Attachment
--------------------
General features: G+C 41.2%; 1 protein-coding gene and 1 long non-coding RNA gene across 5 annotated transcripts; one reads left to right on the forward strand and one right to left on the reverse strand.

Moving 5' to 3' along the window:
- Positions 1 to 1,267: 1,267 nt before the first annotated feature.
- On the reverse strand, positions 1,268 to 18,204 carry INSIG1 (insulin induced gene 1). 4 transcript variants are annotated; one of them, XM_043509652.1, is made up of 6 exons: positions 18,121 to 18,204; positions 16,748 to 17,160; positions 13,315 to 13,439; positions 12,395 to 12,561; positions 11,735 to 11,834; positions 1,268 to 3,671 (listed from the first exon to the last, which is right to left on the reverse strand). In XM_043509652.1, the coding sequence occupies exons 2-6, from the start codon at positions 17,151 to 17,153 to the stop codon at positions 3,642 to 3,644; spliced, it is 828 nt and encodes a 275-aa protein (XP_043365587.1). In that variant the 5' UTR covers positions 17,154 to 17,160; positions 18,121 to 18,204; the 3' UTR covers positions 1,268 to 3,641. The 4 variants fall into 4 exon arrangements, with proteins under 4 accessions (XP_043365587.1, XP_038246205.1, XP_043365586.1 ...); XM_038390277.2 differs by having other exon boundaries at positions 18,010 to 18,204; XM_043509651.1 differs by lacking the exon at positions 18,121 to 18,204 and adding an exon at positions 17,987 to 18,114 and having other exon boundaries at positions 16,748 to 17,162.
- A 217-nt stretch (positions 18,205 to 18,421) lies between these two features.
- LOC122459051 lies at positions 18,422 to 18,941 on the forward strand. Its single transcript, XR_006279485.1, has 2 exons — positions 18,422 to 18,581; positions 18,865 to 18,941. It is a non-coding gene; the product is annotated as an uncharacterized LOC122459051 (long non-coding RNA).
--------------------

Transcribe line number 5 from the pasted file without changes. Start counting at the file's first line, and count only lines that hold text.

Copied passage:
- A 217-nt stretch (positions 18,205 to 18,421) lies between these two features.